guilty means he denies the truthfulness of the charge. I agree it
has implications for how it goes through the court process. But honesty is
Sorry Chris, but you've gone way over the line on this one expecting anyone
to give up his Constitutional Right to due process.Aren't
people of other religions also expected to tell the truth? Or do people of faith
automatically surrender their constitutional rights to due process?As is said in the Bible, he who is without sin, let him cast the first stone.
Chris BSalt Lake City, UTVeritas,I said very
clearly "if" it's determined he drank. Would disagree
that being dishonest goes against the honor code?And if(like I said
the first time, if) he drank should he be honest and admit it?===============Chris BSalt Lake City, UTIf he
pleads not guilty is that an additional honor code violation if its determine(by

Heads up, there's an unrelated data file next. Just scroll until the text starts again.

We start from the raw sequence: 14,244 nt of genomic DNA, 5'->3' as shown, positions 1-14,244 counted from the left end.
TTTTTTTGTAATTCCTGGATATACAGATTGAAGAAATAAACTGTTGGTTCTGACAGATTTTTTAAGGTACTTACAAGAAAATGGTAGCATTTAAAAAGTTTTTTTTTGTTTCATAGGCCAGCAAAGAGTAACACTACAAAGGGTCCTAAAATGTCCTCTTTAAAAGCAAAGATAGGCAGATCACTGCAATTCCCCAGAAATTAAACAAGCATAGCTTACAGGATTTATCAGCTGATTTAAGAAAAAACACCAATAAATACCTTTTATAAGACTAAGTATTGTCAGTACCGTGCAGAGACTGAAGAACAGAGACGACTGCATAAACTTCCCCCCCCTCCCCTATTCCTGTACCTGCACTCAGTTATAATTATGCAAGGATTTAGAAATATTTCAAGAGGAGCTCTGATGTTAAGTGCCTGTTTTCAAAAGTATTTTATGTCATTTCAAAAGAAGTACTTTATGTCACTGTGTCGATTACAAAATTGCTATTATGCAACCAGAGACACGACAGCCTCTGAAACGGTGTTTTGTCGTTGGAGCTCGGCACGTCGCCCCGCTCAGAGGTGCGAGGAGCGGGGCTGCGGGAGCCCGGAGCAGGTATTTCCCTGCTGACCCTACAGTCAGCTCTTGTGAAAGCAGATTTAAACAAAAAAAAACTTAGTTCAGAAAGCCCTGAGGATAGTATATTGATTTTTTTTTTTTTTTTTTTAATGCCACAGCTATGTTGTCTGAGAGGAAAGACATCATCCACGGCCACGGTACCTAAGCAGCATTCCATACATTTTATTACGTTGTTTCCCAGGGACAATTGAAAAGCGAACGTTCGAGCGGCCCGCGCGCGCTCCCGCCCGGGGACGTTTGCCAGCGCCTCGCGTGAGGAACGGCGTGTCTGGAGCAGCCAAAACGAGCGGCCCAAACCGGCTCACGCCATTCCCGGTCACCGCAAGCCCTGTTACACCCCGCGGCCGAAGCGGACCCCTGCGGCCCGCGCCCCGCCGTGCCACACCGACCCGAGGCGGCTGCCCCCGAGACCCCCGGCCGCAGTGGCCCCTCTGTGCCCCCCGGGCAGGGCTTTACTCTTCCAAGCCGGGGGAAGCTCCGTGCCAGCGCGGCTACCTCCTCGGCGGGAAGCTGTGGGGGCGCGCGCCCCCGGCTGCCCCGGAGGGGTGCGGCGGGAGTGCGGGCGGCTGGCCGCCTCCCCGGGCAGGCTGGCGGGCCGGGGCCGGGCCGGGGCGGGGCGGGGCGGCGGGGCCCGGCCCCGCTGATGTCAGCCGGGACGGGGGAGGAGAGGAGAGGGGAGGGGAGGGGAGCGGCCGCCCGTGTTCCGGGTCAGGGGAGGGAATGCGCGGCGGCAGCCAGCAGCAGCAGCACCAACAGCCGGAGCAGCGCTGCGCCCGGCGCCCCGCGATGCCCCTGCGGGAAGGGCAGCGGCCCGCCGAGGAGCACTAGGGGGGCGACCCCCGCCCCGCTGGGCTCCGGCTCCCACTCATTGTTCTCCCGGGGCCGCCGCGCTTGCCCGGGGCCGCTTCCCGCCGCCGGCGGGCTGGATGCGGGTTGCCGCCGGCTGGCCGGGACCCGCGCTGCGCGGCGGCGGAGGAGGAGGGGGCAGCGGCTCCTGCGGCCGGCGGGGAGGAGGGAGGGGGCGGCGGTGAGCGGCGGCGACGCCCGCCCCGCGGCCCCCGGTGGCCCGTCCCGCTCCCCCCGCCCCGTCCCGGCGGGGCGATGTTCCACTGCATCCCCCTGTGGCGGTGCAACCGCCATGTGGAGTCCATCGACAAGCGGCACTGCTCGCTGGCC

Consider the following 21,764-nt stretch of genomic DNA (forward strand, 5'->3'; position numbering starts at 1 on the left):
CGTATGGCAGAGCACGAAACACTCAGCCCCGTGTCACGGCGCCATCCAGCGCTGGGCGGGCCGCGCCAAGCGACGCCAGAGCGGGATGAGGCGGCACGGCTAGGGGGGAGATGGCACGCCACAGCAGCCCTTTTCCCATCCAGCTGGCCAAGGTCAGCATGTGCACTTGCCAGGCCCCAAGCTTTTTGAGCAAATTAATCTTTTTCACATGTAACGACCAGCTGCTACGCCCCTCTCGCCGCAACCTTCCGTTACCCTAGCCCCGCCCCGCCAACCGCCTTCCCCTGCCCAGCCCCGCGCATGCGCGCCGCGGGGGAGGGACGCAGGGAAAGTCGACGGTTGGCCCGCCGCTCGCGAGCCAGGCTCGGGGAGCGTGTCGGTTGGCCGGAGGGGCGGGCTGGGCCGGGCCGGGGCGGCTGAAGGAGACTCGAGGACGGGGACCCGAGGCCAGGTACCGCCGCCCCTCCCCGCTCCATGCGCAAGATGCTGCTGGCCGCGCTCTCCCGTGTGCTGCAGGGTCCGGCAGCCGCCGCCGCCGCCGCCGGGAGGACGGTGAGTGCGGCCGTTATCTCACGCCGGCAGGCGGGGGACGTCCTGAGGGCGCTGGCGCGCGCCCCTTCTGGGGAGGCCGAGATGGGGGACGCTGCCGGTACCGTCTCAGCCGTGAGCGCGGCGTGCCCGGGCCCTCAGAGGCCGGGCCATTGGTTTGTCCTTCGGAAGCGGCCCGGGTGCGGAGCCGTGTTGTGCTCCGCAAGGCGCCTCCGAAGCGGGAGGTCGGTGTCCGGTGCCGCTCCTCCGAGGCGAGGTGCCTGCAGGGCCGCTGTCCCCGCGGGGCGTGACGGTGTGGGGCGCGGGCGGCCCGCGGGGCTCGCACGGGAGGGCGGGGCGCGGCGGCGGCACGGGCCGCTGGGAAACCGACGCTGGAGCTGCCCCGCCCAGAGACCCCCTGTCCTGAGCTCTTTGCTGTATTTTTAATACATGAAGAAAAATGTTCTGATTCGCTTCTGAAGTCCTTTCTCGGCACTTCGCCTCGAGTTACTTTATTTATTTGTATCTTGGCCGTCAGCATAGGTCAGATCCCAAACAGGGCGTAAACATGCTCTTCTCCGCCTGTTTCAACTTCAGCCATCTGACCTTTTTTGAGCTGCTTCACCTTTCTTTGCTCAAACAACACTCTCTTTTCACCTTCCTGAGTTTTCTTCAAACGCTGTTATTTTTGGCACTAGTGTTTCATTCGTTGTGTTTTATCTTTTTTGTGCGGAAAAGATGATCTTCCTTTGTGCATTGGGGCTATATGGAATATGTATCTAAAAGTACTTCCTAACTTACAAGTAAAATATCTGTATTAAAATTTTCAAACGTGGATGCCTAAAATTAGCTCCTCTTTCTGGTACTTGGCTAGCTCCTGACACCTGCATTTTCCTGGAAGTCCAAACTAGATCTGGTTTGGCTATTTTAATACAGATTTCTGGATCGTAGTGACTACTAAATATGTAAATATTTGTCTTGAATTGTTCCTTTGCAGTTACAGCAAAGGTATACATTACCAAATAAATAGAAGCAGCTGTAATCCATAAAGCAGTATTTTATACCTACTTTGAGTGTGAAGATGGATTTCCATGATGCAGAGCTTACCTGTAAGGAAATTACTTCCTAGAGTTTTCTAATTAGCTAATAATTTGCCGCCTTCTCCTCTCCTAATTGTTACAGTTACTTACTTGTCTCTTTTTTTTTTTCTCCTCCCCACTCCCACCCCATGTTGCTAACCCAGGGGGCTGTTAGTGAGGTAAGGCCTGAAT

the honor code or bronco) that he did drink?After all, isn't
being honest part of the honor code?He broke the law and should
suffer the consequences.=================Dude, you said honor
code or Bronco. You never mentioned his rights as a citizen.Then
claimed he broke the law and should suffer the consequences.No
mention of court, due process, or the right to state his case. Like
I said, you went way over your line.I say it would go a long way to
man up and give the kid an apology.Words come back to bite you
Chris B is right. If Williams drank when he said he was innocent it's an
Honor code violation. I'm a Cougar fan and like Bronco but some of our fans
want separate rules for the football team. How sad.
Buster and utah ute,Wow you guys are making all sorts of things up
and misquoting meNever did I suggest he shouldn't have the same
legal rights as anyone. I simply said he should be honest. Or do you think being honest isn't part of the honor code?Are
you two seriously justifying lying?I have been clear that IF(never
did I conclude he broke any law) he broke the law he should be honest. Can't believe some of you are disagreeing he should be honest.
@aggie5"These type of issues would never happen in
Logan."Uhh....you must have missed the whole Jarred Shaw drug
bust in December. You know he was your leading scorer on the basketball team
that got suspended and had a 10 day stint in jail for drugs. Couldn't have
happened at USU? This would be considered problem at any institution because he